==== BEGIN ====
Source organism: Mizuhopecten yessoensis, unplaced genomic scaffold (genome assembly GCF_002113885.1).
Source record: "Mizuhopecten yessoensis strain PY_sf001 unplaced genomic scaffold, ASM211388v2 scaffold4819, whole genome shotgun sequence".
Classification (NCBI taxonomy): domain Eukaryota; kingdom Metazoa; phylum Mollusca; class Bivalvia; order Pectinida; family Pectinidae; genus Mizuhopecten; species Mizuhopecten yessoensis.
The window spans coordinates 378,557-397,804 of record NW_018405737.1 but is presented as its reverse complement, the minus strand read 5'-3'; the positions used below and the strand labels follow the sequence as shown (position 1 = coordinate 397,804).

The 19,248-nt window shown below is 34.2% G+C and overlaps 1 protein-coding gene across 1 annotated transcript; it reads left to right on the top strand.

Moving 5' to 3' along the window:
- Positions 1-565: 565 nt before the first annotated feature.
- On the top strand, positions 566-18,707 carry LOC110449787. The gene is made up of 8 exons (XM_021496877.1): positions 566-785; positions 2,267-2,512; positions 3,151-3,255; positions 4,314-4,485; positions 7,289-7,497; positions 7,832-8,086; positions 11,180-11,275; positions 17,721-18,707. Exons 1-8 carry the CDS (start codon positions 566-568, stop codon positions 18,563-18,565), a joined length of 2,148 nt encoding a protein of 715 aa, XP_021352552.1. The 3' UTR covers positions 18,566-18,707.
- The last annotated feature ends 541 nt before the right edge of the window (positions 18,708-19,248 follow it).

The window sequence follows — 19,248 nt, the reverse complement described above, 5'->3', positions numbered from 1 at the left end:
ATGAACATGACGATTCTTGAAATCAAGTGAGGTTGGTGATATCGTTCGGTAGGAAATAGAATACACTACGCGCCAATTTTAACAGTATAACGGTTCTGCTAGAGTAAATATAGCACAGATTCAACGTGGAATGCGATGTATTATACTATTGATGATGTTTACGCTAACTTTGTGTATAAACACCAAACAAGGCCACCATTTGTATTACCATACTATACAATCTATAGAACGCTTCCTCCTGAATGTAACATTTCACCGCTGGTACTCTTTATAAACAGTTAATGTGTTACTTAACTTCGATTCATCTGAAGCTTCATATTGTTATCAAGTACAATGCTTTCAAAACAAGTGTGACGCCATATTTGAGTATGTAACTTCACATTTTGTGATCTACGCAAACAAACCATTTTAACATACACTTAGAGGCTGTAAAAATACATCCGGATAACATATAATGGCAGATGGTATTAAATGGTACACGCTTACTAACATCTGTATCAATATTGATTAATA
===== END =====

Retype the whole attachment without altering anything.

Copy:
Source organism: Mizuhopecten yessoensis, unplaced genomic scaffold (genome assembly GCF_002113885.1).
Source record: "Mizuhopecten yessoensis strain PY_sf001 unplaced genomic scaffold, ASM211388v2 scaffold4819, whole genome shotgun sequence".
Classification (NCBI taxonomy): domain Eukaryota; kingdom Metazoa; phylum Mollusca; class Bivalvia; order Pectinida; family Pectinidae; genus Mizuhopecten; species Mizuhopecten yessoensis.
The window spans coordinates 378,557-397,804 of record NW_018405737.1 but is presented as its reverse complement, the minus strand read 5'-3'; the positions used below and the strand labels follow the sequence as shown (position 1 = coordinate 397,804).

The 19,248-nt window shown below is 34.2% G+C and overlaps 1 protein-coding gene across 1 annotated transcript; it reads left to right on the top strand.

Moving 5' to 3' along the window:
- Positions 1-565: 565 nt before the first annotated feature.
- On the top strand, positions 566-18,707 carry LOC110449787. The gene is made up of 8 exons (XM_021496877.1): positions 566-785; positions 2,267-2,512; positions 3,151-3,255; positions 4,314-4,485; positions 7,289-7,497; positions 7,832-8,086; positions 11,180-11,275; positions 17,721-18,707. Exons 1-8 carry the CDS (start codon positions 566-568, stop codon positions 18,563-18,565), a joined length of 2,148 nt encoding a protein of 715 aa, XP_021352552.1. The 3' UTR covers positions 18,566-18,707.
- The last annotated feature ends 541 nt before the right edge of the window (positions 18,708-19,248 follow it).

The window sequence follows — 19,248 nt, the reverse complement described above, 5'->3', positions numbered from 1 at the left end:
ATGAACATGACGATTCTTGAAATCAAGTGAGGTTGGTGATATCGTTCGGTAGGAAATAGAATACACTACGCGCCAATTTTAACAGTATAACGGTTCTGCTAGAGTAAATATAGCACAGATTCAACGTGGAATGCGATGTATTATACTATTGATGATGTTTACGCTAACTTTGTGTATAAACACCAAACAAGGCCACCATTTGTATTACCATACTATACAATCTATAGAACGCTTCCTCCTGAATGTAACATTTCACCGCTGGTACTCTTTATAAACAGTTAATGTGTTACTTAACTTCGATTCATCTGAAGCTTCATATTGTTATCAAGTACAATGCTTTCAAAACAAGTGTGACGCCATATTTGAGTATGTAACTTCACATTTTGTGATCTACGCAAACAAACCATTTTAACATACACTTAGAGGCTGTAAAAATACATCCGGATAACATATAATGGCAGATGGTATTAAATGGTACACGCTTACTAACATCTGTATCAATATTGATTAATA